Harvey and Glory had two children Susan and Arne. One of the great joys of his life was Susan’s marriage to Stephen G. Miller. Harvey considered Stephen to be his son and enjoyed an extremely close relationship with him. He was married to Glory for 62 years and they had wonderful times together, greatly enjoying their family, friends and life in general. He had a wonderful sense of humor and enjoyed parties tremendously. He was a devoted husband, father, uncle and friend.
After his retirement, Harvey and Glory continued to lead an active life, traveling all over the country and world, visiting family and friends, attending Syracuse University events, Mets and Syracuse basketball games and in general enjoying themselves. Glory’s love and devotion kept Harvey active and living a very full life until his failing health resulted in their moving to the Glen Arden Life Care Center in Goshen in 2005 after living in Yonkers for 47 years.
Harvey is survived by his devoted wife, Glory, of Goshen; his loving son Arne Katz and daughter Susan K. Miller and her husband Stephen, all of Woodridge; his niece, Pamela Brier; and many nieces, nephews, cousins, friends and a great-great-nephew.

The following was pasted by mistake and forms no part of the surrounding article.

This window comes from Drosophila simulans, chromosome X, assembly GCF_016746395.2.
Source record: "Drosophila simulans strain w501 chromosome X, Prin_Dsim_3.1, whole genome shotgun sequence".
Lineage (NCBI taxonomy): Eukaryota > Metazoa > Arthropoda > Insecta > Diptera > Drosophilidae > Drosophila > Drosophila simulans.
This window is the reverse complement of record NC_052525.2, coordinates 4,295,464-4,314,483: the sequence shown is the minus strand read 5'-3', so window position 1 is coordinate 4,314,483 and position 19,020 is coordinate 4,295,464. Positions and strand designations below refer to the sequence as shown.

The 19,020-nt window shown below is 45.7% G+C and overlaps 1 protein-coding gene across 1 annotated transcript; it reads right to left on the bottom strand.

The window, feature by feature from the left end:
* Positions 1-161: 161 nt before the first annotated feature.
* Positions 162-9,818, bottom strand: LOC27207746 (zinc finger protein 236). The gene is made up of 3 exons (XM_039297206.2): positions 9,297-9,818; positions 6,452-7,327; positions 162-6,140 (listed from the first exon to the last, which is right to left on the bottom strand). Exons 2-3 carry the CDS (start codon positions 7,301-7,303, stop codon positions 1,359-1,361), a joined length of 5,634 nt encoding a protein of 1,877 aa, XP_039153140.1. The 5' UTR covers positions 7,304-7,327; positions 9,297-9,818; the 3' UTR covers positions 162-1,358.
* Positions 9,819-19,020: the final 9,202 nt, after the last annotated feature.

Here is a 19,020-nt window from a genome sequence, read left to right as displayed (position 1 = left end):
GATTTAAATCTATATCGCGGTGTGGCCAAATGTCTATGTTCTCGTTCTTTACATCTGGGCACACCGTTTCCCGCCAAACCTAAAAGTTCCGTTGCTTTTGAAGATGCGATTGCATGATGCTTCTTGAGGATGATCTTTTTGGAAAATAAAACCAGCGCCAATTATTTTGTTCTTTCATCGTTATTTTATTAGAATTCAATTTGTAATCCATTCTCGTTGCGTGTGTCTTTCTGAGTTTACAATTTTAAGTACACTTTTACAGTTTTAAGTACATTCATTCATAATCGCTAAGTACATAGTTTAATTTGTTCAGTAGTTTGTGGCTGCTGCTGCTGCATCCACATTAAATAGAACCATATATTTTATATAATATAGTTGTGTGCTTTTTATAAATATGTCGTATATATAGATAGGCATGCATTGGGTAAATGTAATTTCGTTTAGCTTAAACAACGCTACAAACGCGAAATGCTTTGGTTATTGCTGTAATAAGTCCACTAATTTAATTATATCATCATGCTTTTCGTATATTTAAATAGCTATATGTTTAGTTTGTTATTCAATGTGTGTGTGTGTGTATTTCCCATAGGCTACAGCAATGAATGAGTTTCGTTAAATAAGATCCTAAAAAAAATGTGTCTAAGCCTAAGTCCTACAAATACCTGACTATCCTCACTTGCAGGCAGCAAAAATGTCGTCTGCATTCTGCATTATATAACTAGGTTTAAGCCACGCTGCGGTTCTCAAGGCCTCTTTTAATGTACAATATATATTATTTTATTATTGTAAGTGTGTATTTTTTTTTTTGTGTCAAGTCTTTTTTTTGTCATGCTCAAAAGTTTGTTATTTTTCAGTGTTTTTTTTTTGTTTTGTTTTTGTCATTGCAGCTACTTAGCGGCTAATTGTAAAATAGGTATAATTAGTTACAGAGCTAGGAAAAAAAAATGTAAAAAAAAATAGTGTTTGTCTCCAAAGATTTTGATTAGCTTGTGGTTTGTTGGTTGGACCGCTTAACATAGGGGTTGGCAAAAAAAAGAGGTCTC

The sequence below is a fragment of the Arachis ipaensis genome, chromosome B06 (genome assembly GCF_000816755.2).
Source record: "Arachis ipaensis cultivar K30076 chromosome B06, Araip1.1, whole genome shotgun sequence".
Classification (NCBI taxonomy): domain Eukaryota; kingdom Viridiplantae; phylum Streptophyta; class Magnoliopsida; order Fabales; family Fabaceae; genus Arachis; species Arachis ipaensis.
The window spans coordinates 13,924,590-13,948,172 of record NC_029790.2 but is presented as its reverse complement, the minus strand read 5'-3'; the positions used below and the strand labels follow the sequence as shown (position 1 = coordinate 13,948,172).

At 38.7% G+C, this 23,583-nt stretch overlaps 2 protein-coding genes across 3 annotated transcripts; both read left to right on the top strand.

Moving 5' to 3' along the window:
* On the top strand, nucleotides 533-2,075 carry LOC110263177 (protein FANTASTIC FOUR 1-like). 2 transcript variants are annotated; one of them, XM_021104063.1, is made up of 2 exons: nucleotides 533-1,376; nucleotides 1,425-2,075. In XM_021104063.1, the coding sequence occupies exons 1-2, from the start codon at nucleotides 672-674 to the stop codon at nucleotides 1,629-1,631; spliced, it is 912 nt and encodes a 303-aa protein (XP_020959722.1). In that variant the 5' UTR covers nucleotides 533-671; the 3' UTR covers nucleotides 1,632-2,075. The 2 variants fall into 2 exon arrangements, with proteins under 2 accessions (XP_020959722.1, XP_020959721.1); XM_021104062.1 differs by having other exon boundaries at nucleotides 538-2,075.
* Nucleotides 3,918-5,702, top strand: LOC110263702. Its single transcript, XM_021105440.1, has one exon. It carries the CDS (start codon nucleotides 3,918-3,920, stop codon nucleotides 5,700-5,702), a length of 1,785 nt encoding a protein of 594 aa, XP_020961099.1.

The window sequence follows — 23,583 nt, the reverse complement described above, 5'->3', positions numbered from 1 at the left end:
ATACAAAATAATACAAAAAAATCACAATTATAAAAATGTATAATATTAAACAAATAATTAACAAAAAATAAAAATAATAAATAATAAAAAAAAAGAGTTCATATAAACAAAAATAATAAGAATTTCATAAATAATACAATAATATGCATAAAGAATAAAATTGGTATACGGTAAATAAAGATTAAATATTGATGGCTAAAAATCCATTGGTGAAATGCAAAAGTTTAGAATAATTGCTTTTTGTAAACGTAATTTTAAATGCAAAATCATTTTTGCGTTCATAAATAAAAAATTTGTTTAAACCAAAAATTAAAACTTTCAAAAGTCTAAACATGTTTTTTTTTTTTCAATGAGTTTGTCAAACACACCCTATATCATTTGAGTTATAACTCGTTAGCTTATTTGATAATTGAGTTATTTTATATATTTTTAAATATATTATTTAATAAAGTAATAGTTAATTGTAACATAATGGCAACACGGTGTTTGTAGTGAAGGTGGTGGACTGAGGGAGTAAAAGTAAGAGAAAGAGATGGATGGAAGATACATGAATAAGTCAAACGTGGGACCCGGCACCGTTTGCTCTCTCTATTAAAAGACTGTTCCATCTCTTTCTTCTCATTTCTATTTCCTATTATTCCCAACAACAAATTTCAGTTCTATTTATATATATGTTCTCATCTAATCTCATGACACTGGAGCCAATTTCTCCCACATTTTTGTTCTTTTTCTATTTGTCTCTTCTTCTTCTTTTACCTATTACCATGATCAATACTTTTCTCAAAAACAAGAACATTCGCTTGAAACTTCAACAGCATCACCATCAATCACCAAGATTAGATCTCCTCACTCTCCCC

During the past four and a half years, Harvey resided at the Glen Arden Health Care Center where he received compassionate and excellent care. While each and every staff member at the Health Care Center was outstanding, the family wants to particularly thank Julie Jamsek, Cheryl Hefner, Dawn Molnar, Lori Knapp, Torey Edwards, Jim Krauss, Chitiva Bowen and Tina Baisley for the many kindnesses and wonderful care they provided to both Harvey and the rest of the family. We also wish to thank Harvey’s two special caregivers, Janet Spence and Nancy Reid for their devotion to both Harvey and Glory.
The family will be sitting shiva at the home of Susan and Steve Miller from Monday after the burial until Thursday night.
Funeral Services were held Monday, June 6, 2011 at the Joseph N. Garlick Funeral Home Inc., Monticello. Rabbi David Kay officiated. Burial was in the Hurleyville Synagogue Cemetery Hurleyville.
Donations may be made in Harvey’s memory to the Sullivan ARC Foundation, Guardianship Fund, 162 East Broadway, Monticello, NY 12701.
To send the family a condolence note please visit www.josephngarlickfuneralhome.com
Ethel Irwin Coombe, 98